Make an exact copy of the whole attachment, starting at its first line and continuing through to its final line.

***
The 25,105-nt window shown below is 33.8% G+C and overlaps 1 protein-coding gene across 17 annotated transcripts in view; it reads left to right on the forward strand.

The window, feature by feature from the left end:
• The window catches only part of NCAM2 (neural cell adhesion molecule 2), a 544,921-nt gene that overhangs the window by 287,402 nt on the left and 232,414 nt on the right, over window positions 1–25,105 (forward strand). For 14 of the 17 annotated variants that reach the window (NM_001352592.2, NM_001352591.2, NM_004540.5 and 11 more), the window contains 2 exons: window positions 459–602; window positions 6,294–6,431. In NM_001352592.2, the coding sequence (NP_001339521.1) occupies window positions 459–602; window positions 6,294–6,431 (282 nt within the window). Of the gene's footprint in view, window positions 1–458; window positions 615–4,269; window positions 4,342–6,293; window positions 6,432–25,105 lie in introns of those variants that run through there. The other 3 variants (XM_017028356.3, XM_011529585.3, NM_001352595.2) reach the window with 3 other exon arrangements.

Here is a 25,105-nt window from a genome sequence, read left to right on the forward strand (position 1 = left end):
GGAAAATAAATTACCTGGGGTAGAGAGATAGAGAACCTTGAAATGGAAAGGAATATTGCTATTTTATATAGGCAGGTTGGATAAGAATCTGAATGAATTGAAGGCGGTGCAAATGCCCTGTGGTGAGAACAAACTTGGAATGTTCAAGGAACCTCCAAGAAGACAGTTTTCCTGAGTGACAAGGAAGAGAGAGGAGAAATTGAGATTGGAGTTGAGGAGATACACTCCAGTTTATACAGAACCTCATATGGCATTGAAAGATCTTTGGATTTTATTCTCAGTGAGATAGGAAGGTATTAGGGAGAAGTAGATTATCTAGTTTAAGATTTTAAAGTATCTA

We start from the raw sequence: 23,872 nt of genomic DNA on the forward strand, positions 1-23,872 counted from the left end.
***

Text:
The 25,105-nt window shown below is 33.8% G+C and overlaps 1 protein-coding gene across 17 annotated transcripts in view; it reads left to right on the forward strand.

The window, feature by feature from the left end:
• The window catches only part of NCAM2 (neural cell adhesion molecule 2), a 544,921-nt gene that overhangs the window by 287,402 nt on the left and 232,414 nt on the right, over window positions 1–25,105 (forward strand). For 14 of the 17 annotated variants that reach the window (NM_001352592.2, NM_001352591.2, NM_004540.5 and 11 more), the window contains 2 exons: window positions 459–602; window positions 6,294–6,431. In NM_001352592.2, the coding sequence (NP_001339521.1) occupies window positions 459–602; window positions 6,294–6,431 (282 nt within the window). Of the gene's footprint in view, window positions 1–458; window positions 615–4,269; window positions 4,342–6,293; window positions 6,432–25,105 lie in introns of those variants that run through there. The other 3 variants (XM_017028356.3, XM_011529585.3, NM_001352595.2) reach the window with 3 other exon arrangements.

Here is a 25,105-nt window from a genome sequence, read left to right on the forward strand (position 1 = left end):
GGAAAATAAATTACCTGGGGTAGAGAGATAGAGAACCTTGAAATGGAAAGGAATATTGCTATTTTATATAGGCAGGTTGGATAAGAATCTGAATGAATTGAAGGCGGTGCAAATGCCCTGTGGTGAGAACAAACTTGGAATGTTCAAGGAACCTCCAAGAAGACAGTTTTCCTGAGTGACAAGGAAGAGAGAGGAGAAATTGAGATTGGAGTTGAGGAGATACACTCCAGTTTATACAGAACCTCATATGGCATTGAAAGATCTTTGGATTTTATTCTCAGTGAGATAGGAAGGTATTAGGGAGAAGTAGATTATCTAGTTTAAGATTTTAAAGTATCTA

We start from the raw sequence: 23,872 nt of genomic DNA on the forward strand, positions 1-23,872 counted from the left end.